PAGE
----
Despite the fact that should lead to a conversation with their own manager, this manager realizes, through cultural history, that it would be a waste of time, and might actually result in punitive measures. So, the manager pecks down on the team, demanding all the same “more with less”. And the results are the same. The entire bench undergoes identical, accelerating and growing stress, fatigue, burnout and disengagement. Top performers may suffer the most, because they often bear the brunt of the increased demands. Average performers start to buckle. New employees give a collective “whoa”, as their promised training, coaching and mentoring evaporates. Some blame the company. Some blame the manager. Some blame themselves. Some do all three.
Quick list of what can happen next:
Everybody puts their resume on the street.
Top talent flies out the door, often to your direct competition. Fact is, people quit their managers far more often than they quit their jobs. How to know? Is their new job the same as the old job in a better cultural environment? If so, they did not quit their job, because they are still doing it, just not for you.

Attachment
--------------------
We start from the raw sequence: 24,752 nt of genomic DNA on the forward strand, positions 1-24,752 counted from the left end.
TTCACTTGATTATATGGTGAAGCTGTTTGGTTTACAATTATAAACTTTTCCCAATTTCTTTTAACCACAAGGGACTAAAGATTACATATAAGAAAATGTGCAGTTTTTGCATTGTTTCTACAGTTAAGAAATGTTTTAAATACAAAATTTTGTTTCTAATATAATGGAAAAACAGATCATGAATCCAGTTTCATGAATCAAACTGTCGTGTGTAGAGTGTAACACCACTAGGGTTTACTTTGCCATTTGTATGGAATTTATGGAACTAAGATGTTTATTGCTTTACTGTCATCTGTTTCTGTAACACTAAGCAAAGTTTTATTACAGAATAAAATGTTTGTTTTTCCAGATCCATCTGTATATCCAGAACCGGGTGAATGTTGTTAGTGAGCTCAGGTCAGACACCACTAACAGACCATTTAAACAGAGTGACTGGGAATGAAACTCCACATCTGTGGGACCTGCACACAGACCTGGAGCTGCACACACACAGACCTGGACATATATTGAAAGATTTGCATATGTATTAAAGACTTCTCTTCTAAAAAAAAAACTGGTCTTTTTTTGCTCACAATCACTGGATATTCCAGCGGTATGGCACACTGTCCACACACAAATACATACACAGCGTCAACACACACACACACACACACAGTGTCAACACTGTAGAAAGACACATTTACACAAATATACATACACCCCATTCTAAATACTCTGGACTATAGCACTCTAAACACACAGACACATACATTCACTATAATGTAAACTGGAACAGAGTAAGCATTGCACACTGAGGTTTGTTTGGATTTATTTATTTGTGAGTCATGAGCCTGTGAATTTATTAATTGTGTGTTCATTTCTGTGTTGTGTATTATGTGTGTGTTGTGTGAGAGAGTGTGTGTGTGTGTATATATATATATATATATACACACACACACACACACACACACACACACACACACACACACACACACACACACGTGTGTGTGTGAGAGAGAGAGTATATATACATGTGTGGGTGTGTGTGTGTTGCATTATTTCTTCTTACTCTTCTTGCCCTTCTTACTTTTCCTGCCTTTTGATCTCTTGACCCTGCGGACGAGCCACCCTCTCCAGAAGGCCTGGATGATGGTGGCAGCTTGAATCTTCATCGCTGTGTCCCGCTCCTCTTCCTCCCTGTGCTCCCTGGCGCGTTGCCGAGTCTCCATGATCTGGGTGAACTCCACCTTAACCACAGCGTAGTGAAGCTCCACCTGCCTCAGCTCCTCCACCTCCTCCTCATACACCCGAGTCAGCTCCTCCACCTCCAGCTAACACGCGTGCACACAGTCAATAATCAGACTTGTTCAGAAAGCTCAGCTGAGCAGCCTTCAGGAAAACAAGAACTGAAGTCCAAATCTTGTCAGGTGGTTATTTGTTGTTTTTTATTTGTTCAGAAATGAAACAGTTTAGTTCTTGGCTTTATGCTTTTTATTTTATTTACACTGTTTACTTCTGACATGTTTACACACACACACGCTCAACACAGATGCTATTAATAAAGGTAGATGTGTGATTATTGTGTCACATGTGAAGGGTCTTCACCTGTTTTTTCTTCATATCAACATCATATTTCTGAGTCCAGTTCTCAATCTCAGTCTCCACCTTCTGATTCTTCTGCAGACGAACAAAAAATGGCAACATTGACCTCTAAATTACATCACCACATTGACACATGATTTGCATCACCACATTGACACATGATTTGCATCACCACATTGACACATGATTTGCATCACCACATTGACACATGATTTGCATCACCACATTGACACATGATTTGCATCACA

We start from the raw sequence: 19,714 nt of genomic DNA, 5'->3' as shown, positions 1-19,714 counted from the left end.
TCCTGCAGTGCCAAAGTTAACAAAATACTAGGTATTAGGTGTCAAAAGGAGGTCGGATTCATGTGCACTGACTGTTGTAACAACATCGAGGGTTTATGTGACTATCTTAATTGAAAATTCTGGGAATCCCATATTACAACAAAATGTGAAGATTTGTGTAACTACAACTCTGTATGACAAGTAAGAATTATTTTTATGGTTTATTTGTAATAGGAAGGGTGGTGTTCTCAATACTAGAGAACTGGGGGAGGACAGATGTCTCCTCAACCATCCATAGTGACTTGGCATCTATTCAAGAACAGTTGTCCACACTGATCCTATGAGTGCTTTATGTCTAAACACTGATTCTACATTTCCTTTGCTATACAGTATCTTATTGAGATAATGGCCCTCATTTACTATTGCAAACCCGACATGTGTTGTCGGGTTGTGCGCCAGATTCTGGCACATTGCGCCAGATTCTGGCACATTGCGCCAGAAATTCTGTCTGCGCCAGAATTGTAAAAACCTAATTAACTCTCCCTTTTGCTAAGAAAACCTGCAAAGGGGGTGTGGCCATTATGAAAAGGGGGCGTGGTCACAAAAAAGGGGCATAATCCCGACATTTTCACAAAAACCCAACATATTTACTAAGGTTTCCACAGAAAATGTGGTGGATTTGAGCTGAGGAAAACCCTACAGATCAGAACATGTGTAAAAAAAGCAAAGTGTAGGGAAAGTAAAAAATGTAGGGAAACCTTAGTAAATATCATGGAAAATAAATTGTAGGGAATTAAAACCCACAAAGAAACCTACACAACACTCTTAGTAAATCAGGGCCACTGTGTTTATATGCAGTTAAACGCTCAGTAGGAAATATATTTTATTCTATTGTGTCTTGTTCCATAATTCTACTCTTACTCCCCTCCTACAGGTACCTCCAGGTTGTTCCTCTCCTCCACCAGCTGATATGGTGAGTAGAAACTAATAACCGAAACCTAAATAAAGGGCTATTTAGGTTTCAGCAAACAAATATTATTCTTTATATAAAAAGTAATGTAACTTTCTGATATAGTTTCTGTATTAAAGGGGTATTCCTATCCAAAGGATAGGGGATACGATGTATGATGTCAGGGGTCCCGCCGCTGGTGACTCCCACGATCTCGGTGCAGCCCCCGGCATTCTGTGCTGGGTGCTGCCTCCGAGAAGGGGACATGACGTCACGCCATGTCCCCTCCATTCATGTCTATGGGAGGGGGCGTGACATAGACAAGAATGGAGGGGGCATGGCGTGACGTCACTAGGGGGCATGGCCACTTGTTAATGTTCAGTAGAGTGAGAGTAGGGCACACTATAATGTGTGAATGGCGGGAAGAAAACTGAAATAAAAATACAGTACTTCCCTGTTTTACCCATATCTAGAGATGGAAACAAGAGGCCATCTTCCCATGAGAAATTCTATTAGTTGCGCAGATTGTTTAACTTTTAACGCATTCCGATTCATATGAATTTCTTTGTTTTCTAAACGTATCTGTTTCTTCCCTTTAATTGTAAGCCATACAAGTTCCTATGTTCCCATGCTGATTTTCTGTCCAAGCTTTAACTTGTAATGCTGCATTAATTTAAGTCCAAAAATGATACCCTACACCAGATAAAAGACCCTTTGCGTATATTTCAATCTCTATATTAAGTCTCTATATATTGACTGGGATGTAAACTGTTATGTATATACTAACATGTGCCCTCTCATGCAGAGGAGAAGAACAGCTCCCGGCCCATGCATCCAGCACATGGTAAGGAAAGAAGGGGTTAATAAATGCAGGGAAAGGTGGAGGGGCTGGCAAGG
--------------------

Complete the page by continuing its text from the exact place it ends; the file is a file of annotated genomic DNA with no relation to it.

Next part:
Increasing workload gets shared out among the remaining staff, making things worse.
Backlog spirals up. Productivity, efficiency, and product/service quality spiral down. Now upper management gets directly involved. Havoc ensues. Fingers are pointed. Blame is allocated. No-stick shields are activated wherever possible.
The manager and the company are seen as evil by employees, both within and outside the department, and this gets socialized – both informally and on websites like Glass Door®, by former employees. Your company gets blacklisted by the potential talent pool you need to attract to succeed and grow.
Customers don’t get served. You lose them. Senior management also does not get served. Bad news for the bad manager.
The bad manager gets fired for poor performance, but not before the bad manager has scapegoated and fired some of their own people who are failing through no fault of their own.
Lots of new employees are hired. But, because they are new, they can’t hit the ground running. The reality is that, while orientation (here’s your workstation) takes a few days, onboarding (you are now fully productive) can take months. Everything gets worse in the meantime.